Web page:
Street art on the screen

They’ve made San Gwann a bit brighter with their mural painting, and their efforts have been documented on video. We speak to two artists from the Troglodyte team, who aim to bring graffiti out of the ghetto.

The collaborative mural at Bella Vista, San Gwann.
The collaborative mural at Bella Vista, San Gwann.

Putting Colour Into the Streets was perhaps one of the most striking visual art initiatives over the recent months. Pitting together a group of graffiti artists with the aim of sprucing up Malta's urban landscape, the initiative kicked off with the Bella Vista wall in San Gwann - which can now be enjoyed in all of its eclectic, full-colour glory.

But the public will also be privy to the step-by-step progress of the group's efforts, as the first of a three-part documentary on the Putting Colour to the Streets initiative was screened at V-Gen, Ball Street, Paceville last Sunday - presented by the street art initiative Troglodyte. This first part of the documentary - which is available on YouTube - will focus on the San Gwann wall in particular.

Two of the artists - Chris de Souza Jensen (aka SeaPuppy) and James Micallef Grimaud (aka Twitch) - spoke to MaltaToday about the initiative said that the hard work put into the wall was made worthwhile by the positive reaction they received.

"The best feedback we've gotten was having mother passing by with their kids actually thanking us for doing the mural," Micallef Grimaud says, while his colleague chimes in with a different kind of reaction.

"The feedback has been overwhelmingly positive. There was one time however when a guy screamed out his car, and made as if to insult me by yelling out: 'f***ing Caravaggio!' But let's be honest here, that's a big unintentional compliment on his part. I mean I'm alright, but I'm not that good," de Souza Jensen says.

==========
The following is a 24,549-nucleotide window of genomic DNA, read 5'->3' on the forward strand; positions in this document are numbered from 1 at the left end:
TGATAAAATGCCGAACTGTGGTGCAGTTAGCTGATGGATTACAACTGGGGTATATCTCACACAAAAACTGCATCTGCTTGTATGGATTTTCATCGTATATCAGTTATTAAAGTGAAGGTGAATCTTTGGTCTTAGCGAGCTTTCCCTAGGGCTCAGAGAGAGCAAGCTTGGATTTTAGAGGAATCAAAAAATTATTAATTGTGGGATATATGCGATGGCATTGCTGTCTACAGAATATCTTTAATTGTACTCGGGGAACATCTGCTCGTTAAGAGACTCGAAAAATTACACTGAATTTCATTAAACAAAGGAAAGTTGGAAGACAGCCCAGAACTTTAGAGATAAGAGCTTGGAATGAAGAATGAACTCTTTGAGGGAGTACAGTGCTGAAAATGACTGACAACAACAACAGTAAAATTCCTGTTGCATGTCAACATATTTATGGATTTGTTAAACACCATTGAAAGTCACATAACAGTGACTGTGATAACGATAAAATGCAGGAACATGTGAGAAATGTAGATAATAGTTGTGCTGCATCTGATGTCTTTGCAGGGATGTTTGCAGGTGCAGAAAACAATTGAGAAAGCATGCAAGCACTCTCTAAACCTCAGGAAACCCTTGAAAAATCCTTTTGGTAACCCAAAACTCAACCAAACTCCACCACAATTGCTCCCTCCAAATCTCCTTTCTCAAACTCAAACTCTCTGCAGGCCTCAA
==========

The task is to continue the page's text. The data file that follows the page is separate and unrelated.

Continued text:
"As far as people who were never exposed to street art before were concerned...  again, the response was overwhelmingly positive. It just goes to show that art is art no matter kind of surface or medium you're using," he adds.

The Troglodyte collective - which was first conceived "over a couple of beers in a Hamrun bar" - is made up, apart from Micallef Grimaud and de Souza Jensen, of an international handful of graffiti artists: two of which are Tino Moebius (aka Emoon) and Christian Langer, who "stayed in Malta as they saw a potential in Malta with all these virgin walls", as well as illustrator Daniela Attard (aka Iella), who was recruited by the collective after she impressed them with her talents during the Malta Comic Con in 2010.

"Our aim really is to simply make Malta a more interesting place to venture through -  something that shows a more human side to where we live. Also, I hope that by engaging in such a direct form of public art, people would get a first-hand look at the labour that goes into a painting, and that they would learn to appreciate the importance of an artist in society," de Souza Jensen says.

The documentary, which is directed by Julian Delia, "will provide another perspective and allow the audience to witness the process behind making a mural of such large proportions," according to Micallef Grimaud.

Micallef Grimaud also adds that the upcoming two segments of the documentary will focus on projects that Troglodyte will be taking on in participation with local councils and schools, as well as the next two murals they'll be taking on.

But which areas of Malta are next in line to be given the Troglodyte treatment?

"It's a well-kept secret which will soon be unravelled," Micallef Grimaud says.

Watch the full video here.